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Even if you aren’t interested in going for the safari, many people still stay here to relax because it is away from the hustle and bustle of beach life and the service is impeccable. In fact, we were not very impressed by the Safari because there weren’t many animals to see. Even though we saw the elusive leopard from afar, most of our time was spent driving around the national park trying to spot animals. There are definitely better Safaris out there in the world, so if you’ve been to one already, I would say, just give this a miss.

Price: $$$

3. Airport Green Hotel

Run by a local and recently refurbished 1 year ago, this place was a good resting spot right after we landed at 12am. It is located just 10 minutes away from the airport and has 3 rooms. The rooms are clean, the local breakfast of hoppers and eggs provided was yummy and the owner was very friendly and helpful too!

Price: $

To-Eat
1. Grand Indian at Grand Hotel, Nuwara Eliya

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The best Indian food I have ever eaten.

That statement shall be kept there until I visit India. But this meal was so satisfying. Fresh naan with butter chicken and really delicious tandoori chicken at great prices – what more could you ask for????? You have to try this place if you are in Nuwara Eliya.

Price: $$ ($10-$15 per person)

2. AK Ristoro, Ella

This restaurant is set up by a local who married a Japanese lady, and serves Italian and Japanese fare. We did not try the Japanese fare but we tried their pastas, twice. We came back for two consecutive nights because the pastas were so delicious. Their kitchen is an open one, so you get to watch the Sri Lankan chefs whip up your al dente pasta.

They have lots of sauces / ingredients available but the most memorable combination that we tried were – anchovies and cabbage aglio olio,

Price: $$ ($10-$15 per person)

3. Galle Face Hotel Sea Spray, Colombo

I would travel to Colombo just to eat at this place again, and actually live at the beautiful Galle Face Hotel. As the flights home to Singapore were at a strange timing of 1am, we had the opportunity to dine at the Sea Spray restaurant in the Galle Face Hotel. It was ironic that even though we spent 2 nights along the beach in Unawatuna, the best seafood we ate was actually found in the city Colombo. Another ironic thing is that you can’t find the famous huge Sri Lankan crabs in Sri Lanka because all of them are exported, so what’s left are tiny crabs. Anyway, what I loved about this restaurant was their sides. Their rice was cooked so fancifully, I could just devour the entire bowl. They also serve homemade bread in the shape of fish (!!) with fancy butter. Yum! And of course, the seafood was fresh and the tuna steak was done perfectly with a perfect price of $13.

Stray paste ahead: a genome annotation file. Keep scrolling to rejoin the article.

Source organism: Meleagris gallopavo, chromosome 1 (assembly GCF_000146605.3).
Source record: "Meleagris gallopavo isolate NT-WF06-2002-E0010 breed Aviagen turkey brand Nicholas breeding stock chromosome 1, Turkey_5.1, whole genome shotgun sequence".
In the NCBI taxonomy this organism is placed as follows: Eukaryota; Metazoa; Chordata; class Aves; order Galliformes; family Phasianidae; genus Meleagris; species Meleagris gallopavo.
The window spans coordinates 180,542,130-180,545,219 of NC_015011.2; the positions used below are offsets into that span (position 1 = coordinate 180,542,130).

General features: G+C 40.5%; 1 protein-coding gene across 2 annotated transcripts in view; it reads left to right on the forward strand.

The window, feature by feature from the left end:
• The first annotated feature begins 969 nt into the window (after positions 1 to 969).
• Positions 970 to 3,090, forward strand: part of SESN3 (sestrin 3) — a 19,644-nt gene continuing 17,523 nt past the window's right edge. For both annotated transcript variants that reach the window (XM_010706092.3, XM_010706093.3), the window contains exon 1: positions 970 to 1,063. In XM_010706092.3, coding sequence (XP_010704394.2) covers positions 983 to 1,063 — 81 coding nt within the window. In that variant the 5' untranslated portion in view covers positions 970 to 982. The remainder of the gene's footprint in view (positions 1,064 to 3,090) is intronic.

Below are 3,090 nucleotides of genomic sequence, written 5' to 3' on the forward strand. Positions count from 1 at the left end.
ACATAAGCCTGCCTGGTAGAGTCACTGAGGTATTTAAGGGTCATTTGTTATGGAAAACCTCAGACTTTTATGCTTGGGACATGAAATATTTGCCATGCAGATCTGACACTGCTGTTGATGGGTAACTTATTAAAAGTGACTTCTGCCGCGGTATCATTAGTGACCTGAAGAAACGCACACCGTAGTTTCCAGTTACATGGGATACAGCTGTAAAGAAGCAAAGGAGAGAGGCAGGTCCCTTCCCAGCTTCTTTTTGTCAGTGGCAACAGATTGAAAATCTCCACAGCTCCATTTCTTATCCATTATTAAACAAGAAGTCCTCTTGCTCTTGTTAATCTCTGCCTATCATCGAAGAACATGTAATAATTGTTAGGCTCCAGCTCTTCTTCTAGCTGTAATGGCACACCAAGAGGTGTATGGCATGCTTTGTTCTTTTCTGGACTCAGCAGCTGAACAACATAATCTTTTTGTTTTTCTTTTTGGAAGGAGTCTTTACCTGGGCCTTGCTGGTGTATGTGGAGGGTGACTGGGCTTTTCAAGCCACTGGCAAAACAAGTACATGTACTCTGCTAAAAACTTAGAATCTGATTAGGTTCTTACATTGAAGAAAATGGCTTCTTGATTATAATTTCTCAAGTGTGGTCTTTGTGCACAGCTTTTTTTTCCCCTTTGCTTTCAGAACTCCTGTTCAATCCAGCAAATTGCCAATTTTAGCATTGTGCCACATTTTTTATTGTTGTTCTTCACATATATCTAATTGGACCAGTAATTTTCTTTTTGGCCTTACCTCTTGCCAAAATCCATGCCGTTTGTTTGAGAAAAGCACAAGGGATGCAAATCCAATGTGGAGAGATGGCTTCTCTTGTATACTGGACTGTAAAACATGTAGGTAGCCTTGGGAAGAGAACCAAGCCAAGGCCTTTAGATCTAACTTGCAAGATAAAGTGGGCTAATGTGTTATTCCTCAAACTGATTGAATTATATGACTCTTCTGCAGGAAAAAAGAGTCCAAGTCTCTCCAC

Price: $$$ ($20-$30 per person)

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Croatia (I) – Split

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A beautiful country known for its beaches and islands, Croatia has become a popular tourist destination. More popular destinations in Croatia include Split and Dubrovnik. Day trips to nearby islands or waterfalls are often made from these places, but if you are looking for a chill holiday, you can turn those day trips into overnight stays.

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Possible day trips from Split include
1. Plitvice
2. Krka waterfalls
3. Omis
4. Hvar

Possible day trips from Dubrovnik include
1. Mljet Island
2. Elafiti Islands

However, I did not manage to fit all these trips into my itinerary for Croatia but I’ll be writing in detail about the trips I managed to make. One thing I realized about Croatia is that there is limited information available about the destination itself, so I’m trying to plug in the gap here to make it easier for future travellers:>

Split
Top things to do in Split would be to

(i) hike up Marjan hill for the great views
(ii) wander around the town
(iii) visit the markets

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The hike up Marjan hill was tiring but well worth it because of the gorgeous view. There are many viewpoints on the hill overlooking the Adriatic sea, making it a relaxing afternoon trip. As the sun sets, head down the hill and have dinner at Konoba Marjan which is conveniently located at the foot of the hill. If prices aren’t to your liking, there are many other good restaurants located on that street, one of which includes Café Sperun.